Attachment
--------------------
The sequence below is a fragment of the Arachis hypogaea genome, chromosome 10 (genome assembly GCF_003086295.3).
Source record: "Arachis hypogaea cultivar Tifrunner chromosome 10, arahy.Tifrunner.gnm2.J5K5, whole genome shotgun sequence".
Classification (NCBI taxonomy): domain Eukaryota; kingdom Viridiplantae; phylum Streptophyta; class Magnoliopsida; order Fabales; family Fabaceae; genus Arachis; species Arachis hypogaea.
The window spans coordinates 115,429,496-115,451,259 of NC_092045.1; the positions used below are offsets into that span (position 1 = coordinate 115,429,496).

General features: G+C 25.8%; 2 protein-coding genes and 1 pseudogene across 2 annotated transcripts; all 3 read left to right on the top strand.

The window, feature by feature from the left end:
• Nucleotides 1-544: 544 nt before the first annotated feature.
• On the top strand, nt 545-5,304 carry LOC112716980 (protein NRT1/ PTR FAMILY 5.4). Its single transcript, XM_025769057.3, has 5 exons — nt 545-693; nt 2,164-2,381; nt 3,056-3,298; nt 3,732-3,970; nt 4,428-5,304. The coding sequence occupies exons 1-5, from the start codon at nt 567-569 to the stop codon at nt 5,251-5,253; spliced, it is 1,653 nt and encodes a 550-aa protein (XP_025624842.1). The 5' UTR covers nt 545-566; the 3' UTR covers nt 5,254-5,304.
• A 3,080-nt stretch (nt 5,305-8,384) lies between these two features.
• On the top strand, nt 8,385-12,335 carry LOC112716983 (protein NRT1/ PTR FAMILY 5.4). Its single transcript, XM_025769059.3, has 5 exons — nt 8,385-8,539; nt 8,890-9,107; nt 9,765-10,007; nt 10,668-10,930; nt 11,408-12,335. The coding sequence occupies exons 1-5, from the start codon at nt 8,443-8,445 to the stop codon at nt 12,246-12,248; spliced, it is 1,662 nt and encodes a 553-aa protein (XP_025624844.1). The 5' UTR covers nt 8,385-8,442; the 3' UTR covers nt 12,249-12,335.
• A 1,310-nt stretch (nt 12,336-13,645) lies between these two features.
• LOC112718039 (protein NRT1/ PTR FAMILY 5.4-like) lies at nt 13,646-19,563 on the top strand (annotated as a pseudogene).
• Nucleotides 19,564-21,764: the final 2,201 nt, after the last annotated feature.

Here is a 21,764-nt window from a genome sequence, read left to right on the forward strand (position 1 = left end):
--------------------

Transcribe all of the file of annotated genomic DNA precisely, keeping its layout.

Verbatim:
The sequence below is a fragment of the Arachis hypogaea genome, chromosome 10 (genome assembly GCF_003086295.3).
Source record: "Arachis hypogaea cultivar Tifrunner chromosome 10, arahy.Tifrunner.gnm2.J5K5, whole genome shotgun sequence".
Classification (NCBI taxonomy): domain Eukaryota; kingdom Viridiplantae; phylum Streptophyta; class Magnoliopsida; order Fabales; family Fabaceae; genus Arachis; species Arachis hypogaea.
The window spans coordinates 115,429,496-115,451,259 of NC_092045.1; the positions used below are offsets into that span (position 1 = coordinate 115,429,496).

General features: G+C 25.8%; 2 protein-coding genes and 1 pseudogene across 2 annotated transcripts; all 3 read left to right on the top strand.

The window, feature by feature from the left end:
• Nucleotides 1-544: 544 nt before the first annotated feature.
• On the top strand, nt 545-5,304 carry LOC112716980 (protein NRT1/ PTR FAMILY 5.4). Its single transcript, XM_025769057.3, has 5 exons — nt 545-693; nt 2,164-2,381; nt 3,056-3,298; nt 3,732-3,970; nt 4,428-5,304. The coding sequence occupies exons 1-5, from the start codon at nt 567-569 to the stop codon at nt 5,251-5,253; spliced, it is 1,653 nt and encodes a 550-aa protein (XP_025624842.1). The 5' UTR covers nt 545-566; the 3' UTR covers nt 5,254-5,304.
• A 3,080-nt stretch (nt 5,305-8,384) lies between these two features.
• On the top strand, nt 8,385-12,335 carry LOC112716983 (protein NRT1/ PTR FAMILY 5.4). Its single transcript, XM_025769059.3, has 5 exons — nt 8,385-8,539; nt 8,890-9,107; nt 9,765-10,007; nt 10,668-10,930; nt 11,408-12,335. The coding sequence occupies exons 1-5, from the start codon at nt 8,443-8,445 to the stop codon at nt 12,246-12,248; spliced, it is 1,662 nt and encodes a 553-aa protein (XP_025624844.1). The 5' UTR covers nt 8,385-8,442; the 3' UTR covers nt 12,249-12,335.
• A 1,310-nt stretch (nt 12,336-13,645) lies between these two features.
• LOC112718039 (protein NRT1/ PTR FAMILY 5.4-like) lies at nt 13,646-19,563 on the top strand (annotated as a pseudogene).
• Nucleotides 19,564-21,764: the final 2,201 nt, after the last annotated feature.

Here is a 21,764-nt window from a genome sequence, read left to right on the forward strand (position 1 = left end):